"Personally, I love playing the game," he said. "I don't know how long I'm going to be playing, but I still love swinging that bat."

He seems sincere about his desire to teach the game, though Yuma's poor record isn't reflective of that. I wonder if he could be a guest instructor for minor leaguers in someone's organization. But he's too toxic, too unreliable.

It's almost hard to believe he was in the majors 10 years ago, but he didn't hit that poorly for the Sox. In 256 at-bats over 76 games that year, he hit .258 with 16 homers and 49 RBIs.

Paul Konerko and Mark Buehrle are the last remaining players from that team. Konerko said Canseco was friendly in the clubhouse, and they talked often.

"He must love to play," Konerko said. "Because, to me, I couldn't picture playing the game at however old he is. He keeps himself in good shape. I think he's one of those guys who will always have the knack for hitting a ball really far, so go for it."

Canseco isn't the first faded star to play in a similar league. When I covered the Yuma Bullfrogs in the last year of the Western Baseball League in 2002, Kevin Mitchell managed his brother Keith on a team in Sonoma County. In 2005, Rickey Henderson played for San Diego in the WBL's successor, the Golden Baseball League. Canseco actually played for a GBL team in Long Beach, Calif., in 2006.

Canseco met up with his team after missing the first two games of a seven-game set. He took a brief hiatus to compete in a home run derby against Tim Salmon in Anaheim on Sunday, for charity. He won.

Canseco isn't hitting much yet. He's batting .250 with 13 RBIs and has hit only two homers in 25 games this season for the Scorpions. I wouldn't be surprised if he hangs it up before the season -- personally I was shocked he's still playing -- as early retirements happen all the time in these leagues, but for now he's dead serious about his game.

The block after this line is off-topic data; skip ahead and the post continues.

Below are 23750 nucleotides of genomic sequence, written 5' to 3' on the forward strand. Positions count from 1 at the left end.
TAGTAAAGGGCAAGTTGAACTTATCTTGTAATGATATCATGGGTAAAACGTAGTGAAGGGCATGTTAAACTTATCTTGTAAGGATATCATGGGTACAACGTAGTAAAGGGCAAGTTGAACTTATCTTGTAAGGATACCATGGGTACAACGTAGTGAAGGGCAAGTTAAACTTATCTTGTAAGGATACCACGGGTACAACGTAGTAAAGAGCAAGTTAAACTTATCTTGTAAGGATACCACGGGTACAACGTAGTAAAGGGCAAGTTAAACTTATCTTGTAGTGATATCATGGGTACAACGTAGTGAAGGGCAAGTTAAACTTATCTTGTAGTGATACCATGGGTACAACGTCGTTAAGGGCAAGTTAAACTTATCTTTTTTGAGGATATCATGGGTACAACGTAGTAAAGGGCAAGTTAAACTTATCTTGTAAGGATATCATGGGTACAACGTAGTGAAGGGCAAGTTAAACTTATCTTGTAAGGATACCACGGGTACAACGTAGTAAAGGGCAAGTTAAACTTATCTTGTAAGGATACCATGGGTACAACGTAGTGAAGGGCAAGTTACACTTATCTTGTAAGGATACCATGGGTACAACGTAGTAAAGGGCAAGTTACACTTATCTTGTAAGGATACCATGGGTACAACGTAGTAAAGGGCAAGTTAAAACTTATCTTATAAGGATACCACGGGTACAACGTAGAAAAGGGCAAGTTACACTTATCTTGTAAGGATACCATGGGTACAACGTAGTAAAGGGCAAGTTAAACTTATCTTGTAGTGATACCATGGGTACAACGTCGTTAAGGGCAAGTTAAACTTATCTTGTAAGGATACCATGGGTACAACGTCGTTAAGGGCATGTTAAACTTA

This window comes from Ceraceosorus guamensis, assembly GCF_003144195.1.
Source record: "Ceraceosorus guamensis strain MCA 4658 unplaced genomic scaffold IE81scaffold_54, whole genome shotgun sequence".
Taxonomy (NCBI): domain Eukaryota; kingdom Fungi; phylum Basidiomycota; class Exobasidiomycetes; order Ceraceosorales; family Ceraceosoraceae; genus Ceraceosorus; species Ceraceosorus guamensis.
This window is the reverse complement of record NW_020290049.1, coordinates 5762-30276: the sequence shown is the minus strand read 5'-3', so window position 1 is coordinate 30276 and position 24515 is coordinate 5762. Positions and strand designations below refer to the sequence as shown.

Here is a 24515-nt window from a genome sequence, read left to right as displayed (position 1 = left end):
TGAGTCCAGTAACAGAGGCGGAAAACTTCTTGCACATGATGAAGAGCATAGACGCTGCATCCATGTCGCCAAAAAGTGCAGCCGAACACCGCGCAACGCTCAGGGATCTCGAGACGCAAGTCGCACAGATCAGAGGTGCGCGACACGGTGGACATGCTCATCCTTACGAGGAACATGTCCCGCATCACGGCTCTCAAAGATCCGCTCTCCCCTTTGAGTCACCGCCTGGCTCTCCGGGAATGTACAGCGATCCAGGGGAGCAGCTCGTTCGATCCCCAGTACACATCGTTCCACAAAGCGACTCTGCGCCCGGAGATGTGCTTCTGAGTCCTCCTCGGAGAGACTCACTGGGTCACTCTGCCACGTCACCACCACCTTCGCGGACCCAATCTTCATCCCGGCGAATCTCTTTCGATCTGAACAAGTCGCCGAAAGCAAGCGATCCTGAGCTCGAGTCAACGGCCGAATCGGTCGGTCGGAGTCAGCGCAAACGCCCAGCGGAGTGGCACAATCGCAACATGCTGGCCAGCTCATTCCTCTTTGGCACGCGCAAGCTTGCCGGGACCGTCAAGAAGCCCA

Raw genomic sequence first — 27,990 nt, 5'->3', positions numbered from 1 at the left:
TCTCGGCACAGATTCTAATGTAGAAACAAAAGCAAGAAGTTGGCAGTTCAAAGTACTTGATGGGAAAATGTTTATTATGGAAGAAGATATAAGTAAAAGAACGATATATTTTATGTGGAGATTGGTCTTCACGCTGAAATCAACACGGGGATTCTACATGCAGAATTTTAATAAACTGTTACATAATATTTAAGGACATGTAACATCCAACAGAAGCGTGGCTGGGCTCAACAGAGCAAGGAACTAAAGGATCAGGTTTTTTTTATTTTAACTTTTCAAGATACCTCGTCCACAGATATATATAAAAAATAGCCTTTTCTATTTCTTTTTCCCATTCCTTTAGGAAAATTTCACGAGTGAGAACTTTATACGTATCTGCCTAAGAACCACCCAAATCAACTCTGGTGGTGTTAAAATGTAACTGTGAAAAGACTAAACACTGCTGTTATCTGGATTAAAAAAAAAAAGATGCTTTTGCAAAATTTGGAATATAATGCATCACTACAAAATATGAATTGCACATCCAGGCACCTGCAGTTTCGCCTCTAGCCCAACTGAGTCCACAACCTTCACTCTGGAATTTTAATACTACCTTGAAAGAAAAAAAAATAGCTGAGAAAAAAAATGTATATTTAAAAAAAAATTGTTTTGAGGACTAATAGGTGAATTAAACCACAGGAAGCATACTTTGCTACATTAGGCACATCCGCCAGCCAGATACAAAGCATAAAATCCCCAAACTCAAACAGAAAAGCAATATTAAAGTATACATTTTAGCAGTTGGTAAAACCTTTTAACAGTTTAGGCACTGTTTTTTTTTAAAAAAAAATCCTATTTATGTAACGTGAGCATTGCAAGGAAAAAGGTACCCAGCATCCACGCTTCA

He nearly took the 28-year-old Bongiovanni (he pitched for the Blue Jays' Double-A team last season) deep in his first at-bat, sending a screamer past the 325-foot foul pole in left. But he wound up flying out to shallow right. He did drive a run in the 6-2 loss, scoring Joey Gathright on a groundball "with eyes" past third.

Yes, that Joey Gathright.

It's easy to write off Canseco as a steroid punchline, barely hanging on to a game that has disowned him many times over. His penchant for embarrassing himself is certainly well-known and earned. But for aging children of the 1980s, like myself, there is a nostalgia factor about Canseco that is impossible to be cynical about.

Just the other day, a New York City gallery held an art show for Costacos Brothers' poster collection, the punchy, superimposed celebrations of the era's greatest athletes. (A poster of a styling Jim McMahon and Walter Payton was tagged "Chicago Vice.") Along with some other choice selections, the "Bash Brothers" poster of Canseco and McGwire sitting atop a police car dressed like Blues Brothers sold for $1,500 at the gallery.

"Wow," Canseco said, smiling. "There you go. Those are old memories."

I recently bought a T-shirt of the Bash Brothers poster made in conjunction with the show, from the vintage clothing store No Mas. It fondly reminds me of my older brother's prep school dorm room and the joy we spent as kids marveling at Canseco's 40-40 club entrée.

So instead of watching the usual carnage on the South Side, I sat behind a chain link fence near home plate, the sun turning me an unflattering shade of pink, and watched a 47-year-old Jose Canseco try mightily to hit a minor league washout's best stuff.

There are worse ways to spend an afternoon.

Jon Greenberg is a columnist for ESPNChicago.com.

ESPNChicago.com's Doug Padilla contributed to this article.